Hand Held Exercise Equipment : Exercise Equipment Treadmill.
Hand Held Exercise Equipment
- An exercise equipment is any equipment used for physical exercise.
- Fitness gear or clothing — for example ‘stability ball’.
- Designed to be held in the hand
- A mobile device (also known as a handheld device, handheld computer or simply handheld) is a pocket-sized computing device, typically having a display screen with touch input and/or a miniature keyboard.
- Handheld electronics is a common name for mobile devices. Handheld electronics includes personal digital assistants (PDAs), such as Palm Pilots or cellular telephones with connectivity to a network such as the internet.
- small and light enough to be operated while you hold it in your hands; "a hand-held computer"
hand held exercise equipment – Valeo HW2
Tone your muscles without heading to the gym day after day with the Valeo HW2 2-pound neoprene hand weights. Each hand weight is coated with colorful neoprene, which provides a comfortable nonslip grip whether you’re performing curls, tricep extensions, flies, or a host of other exercises. The weights help you improve your muscle tone and core strength, while also enhancing your aerobic exercises and fitness training. The HW2 weights come with an exercise wall chart that demonstrates the proper form for several upper-body exercises, along with an attractive retail box.
The Lummus’ farm was in the Blackland Belt, a natural region that stretches from the Rio Grande to the Red River. In 1915 it was the principal cotton-producing area of Texas, and remained so until the 1930s. Jackson Lummus was a cotton farmer whose father Robert was a cotton farmer first in Mississippi and at the turn of the century a cotton farmer in Ellis County.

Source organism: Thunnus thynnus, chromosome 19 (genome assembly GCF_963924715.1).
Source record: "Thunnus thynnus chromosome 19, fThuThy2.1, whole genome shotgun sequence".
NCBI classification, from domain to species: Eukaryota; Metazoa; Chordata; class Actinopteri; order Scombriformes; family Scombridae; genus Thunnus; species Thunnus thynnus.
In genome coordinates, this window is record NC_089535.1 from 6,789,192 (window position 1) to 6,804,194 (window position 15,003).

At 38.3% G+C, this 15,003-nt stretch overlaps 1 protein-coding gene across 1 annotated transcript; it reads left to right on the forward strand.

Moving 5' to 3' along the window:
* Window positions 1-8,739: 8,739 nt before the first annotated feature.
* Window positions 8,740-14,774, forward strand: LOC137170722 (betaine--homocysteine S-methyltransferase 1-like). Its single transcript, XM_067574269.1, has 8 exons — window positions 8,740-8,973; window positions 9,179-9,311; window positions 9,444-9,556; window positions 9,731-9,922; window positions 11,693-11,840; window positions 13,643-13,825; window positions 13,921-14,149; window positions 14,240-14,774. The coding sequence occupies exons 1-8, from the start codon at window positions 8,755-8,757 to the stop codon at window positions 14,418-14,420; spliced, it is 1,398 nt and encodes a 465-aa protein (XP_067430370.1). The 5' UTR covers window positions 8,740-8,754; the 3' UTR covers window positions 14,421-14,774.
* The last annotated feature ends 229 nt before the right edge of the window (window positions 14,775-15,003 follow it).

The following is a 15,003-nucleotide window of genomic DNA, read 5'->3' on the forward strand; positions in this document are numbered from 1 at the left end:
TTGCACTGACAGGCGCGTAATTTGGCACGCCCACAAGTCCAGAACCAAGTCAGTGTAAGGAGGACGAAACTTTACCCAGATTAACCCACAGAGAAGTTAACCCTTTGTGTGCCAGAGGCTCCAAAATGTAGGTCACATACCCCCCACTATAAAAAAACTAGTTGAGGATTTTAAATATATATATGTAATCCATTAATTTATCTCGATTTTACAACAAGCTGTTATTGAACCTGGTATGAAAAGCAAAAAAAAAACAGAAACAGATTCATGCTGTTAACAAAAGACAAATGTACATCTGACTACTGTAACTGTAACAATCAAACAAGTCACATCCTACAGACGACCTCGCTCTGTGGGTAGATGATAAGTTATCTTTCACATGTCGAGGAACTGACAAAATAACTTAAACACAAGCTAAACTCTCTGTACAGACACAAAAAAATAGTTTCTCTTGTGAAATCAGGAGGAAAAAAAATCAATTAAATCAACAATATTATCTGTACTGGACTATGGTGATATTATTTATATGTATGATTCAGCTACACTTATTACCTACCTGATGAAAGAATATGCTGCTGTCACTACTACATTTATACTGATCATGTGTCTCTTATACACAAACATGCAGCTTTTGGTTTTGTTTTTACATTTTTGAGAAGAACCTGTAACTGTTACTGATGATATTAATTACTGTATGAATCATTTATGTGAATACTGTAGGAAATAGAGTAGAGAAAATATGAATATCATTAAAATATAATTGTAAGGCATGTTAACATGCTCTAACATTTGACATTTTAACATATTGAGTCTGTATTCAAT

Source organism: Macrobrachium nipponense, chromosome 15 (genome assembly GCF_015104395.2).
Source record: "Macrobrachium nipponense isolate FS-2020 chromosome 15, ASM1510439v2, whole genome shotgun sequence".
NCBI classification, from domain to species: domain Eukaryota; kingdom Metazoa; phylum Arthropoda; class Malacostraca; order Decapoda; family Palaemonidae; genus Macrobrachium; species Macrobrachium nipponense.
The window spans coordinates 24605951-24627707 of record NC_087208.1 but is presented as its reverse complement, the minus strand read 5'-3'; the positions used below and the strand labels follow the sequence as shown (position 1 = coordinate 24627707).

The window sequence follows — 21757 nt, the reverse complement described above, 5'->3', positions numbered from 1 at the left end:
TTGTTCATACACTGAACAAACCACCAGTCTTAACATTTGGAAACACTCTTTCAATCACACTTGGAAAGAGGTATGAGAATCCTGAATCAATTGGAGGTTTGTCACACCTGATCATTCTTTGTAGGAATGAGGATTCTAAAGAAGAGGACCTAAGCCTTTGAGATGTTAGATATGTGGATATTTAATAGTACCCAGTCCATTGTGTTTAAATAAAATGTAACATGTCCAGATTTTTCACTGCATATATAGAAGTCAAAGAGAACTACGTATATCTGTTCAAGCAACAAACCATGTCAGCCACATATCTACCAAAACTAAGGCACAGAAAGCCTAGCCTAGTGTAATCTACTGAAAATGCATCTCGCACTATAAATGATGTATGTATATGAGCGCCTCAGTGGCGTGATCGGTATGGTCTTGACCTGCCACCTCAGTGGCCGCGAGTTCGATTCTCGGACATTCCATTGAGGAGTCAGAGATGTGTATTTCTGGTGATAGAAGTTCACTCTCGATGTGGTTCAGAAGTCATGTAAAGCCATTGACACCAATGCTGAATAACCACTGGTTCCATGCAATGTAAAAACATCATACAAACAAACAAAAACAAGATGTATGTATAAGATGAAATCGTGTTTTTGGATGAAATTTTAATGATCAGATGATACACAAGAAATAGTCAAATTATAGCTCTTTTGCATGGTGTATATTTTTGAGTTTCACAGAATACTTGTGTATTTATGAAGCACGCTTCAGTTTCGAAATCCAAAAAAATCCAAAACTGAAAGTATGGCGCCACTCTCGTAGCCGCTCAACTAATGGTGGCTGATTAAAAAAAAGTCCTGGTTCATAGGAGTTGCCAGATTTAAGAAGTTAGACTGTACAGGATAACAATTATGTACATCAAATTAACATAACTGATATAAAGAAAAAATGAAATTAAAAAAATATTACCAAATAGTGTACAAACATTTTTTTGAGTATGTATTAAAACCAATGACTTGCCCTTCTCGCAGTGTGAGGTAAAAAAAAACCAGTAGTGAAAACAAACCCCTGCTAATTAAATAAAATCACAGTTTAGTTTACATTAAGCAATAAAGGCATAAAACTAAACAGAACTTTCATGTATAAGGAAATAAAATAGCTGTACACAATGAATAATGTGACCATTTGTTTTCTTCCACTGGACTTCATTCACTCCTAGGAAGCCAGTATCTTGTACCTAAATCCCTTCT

Jack attended Ennis High School from September of 1931 through May of 1934. He excelled at athletics in football, basketball and track. He was growing into a tall, lean, muscular young man with great hands and the speed and grace of a gazelle. In football he earned all-district honors in his sophomore and junior years. But before the start of his senior year, he fell ill, and did not attend either semester of his senior year.
In the summer of 1935 Jack was offered, and accepted a two-year athletics scholarship to Texas Military College in Terrell, Texas. TMC opened its 21st annual session at 9:30 a.m. on Friday, September 20, 1935 at college assembly. At 10:30 a.m. regular classes for the term started. TMC was a two-year junior college with a high school department. Jack enrolled in the high school department, but competed in junior college athletics. He earned all-conference honors in football before graduating May 28, 1937. His success in athletics earned scholarship offers from Tulane and Baylor Universities.
On Tuesday, September 14, 1937, Jack enrolled as a freshman at Baylor University in Waco, Texas. His major course of study was physical education with a minor in history. His first quarter was the start of Baylor’s ninety-second school year. When registration closed on Saturday, September 25, enrollment for the fall quarter had reached 2,079, a new school record.
Jack attended Baylor four years completing his eligibility in Southwest Conference athletics on Saturday, May 24, 1941, in the final Southwest Conference baseball game of the season.